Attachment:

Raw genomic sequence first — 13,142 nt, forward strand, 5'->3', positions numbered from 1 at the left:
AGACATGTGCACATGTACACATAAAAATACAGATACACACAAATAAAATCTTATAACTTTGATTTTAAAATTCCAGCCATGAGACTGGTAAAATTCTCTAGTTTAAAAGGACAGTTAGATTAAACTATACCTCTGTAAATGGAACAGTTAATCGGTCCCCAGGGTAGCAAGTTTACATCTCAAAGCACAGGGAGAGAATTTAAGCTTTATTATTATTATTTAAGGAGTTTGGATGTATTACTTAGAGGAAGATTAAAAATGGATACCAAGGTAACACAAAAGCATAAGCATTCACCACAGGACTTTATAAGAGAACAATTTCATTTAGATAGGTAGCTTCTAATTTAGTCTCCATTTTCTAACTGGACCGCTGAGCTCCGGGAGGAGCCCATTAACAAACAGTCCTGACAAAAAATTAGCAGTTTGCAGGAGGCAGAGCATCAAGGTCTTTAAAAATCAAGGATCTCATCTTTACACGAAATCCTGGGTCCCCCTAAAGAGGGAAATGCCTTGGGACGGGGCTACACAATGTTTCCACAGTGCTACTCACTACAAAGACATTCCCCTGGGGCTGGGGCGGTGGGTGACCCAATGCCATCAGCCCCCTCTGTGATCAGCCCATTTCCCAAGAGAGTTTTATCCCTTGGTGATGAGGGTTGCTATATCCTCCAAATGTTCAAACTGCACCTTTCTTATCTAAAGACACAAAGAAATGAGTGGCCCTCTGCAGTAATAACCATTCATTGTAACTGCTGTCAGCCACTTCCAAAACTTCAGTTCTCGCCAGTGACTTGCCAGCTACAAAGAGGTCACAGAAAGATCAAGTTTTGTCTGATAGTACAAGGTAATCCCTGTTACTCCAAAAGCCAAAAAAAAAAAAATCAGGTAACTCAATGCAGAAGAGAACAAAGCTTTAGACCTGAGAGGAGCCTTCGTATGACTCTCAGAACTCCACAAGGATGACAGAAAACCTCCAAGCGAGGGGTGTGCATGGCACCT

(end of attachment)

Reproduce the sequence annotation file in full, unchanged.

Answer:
Raw genomic sequence first — 13,142 nt, forward strand, 5'->3', positions numbered from 1 at the left:
AGACATGTGCACATGTACACATAAAAATACAGATACACACAAATAAAATCTTATAACTTTGATTTTAAAATTCCAGCCATGAGACTGGTAAAATTCTCTAGTTTAAAAGGACAGTTAGATTAAACTATACCTCTGTAAATGGAACAGTTAATCGGTCCCCAGGGTAGCAAGTTTACATCTCAAAGCACAGGGAGAGAATTTAAGCTTTATTATTATTATTTAAGGAGTTTGGATGTATTACTTAGAGGAAGATTAAAAATGGATACCAAGGTAACACAAAAGCATAAGCATTCACCACAGGACTTTATAAGAGAACAATTTCATTTAGATAGGTAGCTTCTAATTTAGTCTCCATTTTCTAACTGGACCGCTGAGCTCCGGGAGGAGCCCATTAACAAACAGTCCTGACAAAAAATTAGCAGTTTGCAGGAGGCAGAGCATCAAGGTCTTTAAAAATCAAGGATCTCATCTTTACACGAAATCCTGGGTCCCCCTAAAGAGGGAAATGCCTTGGGACGGGGCTACACAATGTTTCCACAGTGCTACTCACTACAAAGACATTCCCCTGGGGCTGGGGCGGTGGGTGACCCAATGCCATCAGCCCCCTCTGTGATCAGCCCATTTCCCAAGAGAGTTTTATCCCTTGGTGATGAGGGTTGCTATATCCTCCAAATGTTCAAACTGCACCTTTCTTATCTAAAGACACAAAGAAATGAGTGGCCCTCTGCAGTAATAACCATTCATTGTAACTGCTGTCAGCCACTTCCAAAACTTCAGTTCTCGCCAGTGACTTGCCAGCTACAAAGAGGTCACAGAAAGATCAAGTTTTGTCTGATAGTACAAGGTAATCCCTGTTACTCCAAAAGCCAAAAAAAAAAAAATCAGGTAACTCAATGCAGAAGAGAACAAAGCTTTAGACCTGAGAGGAGCCTTCGTATGACTCTCAGAACTCCACAAGGATGACAGAAAACCTCCAAGCGAGGGGTGTGCATGGCACCT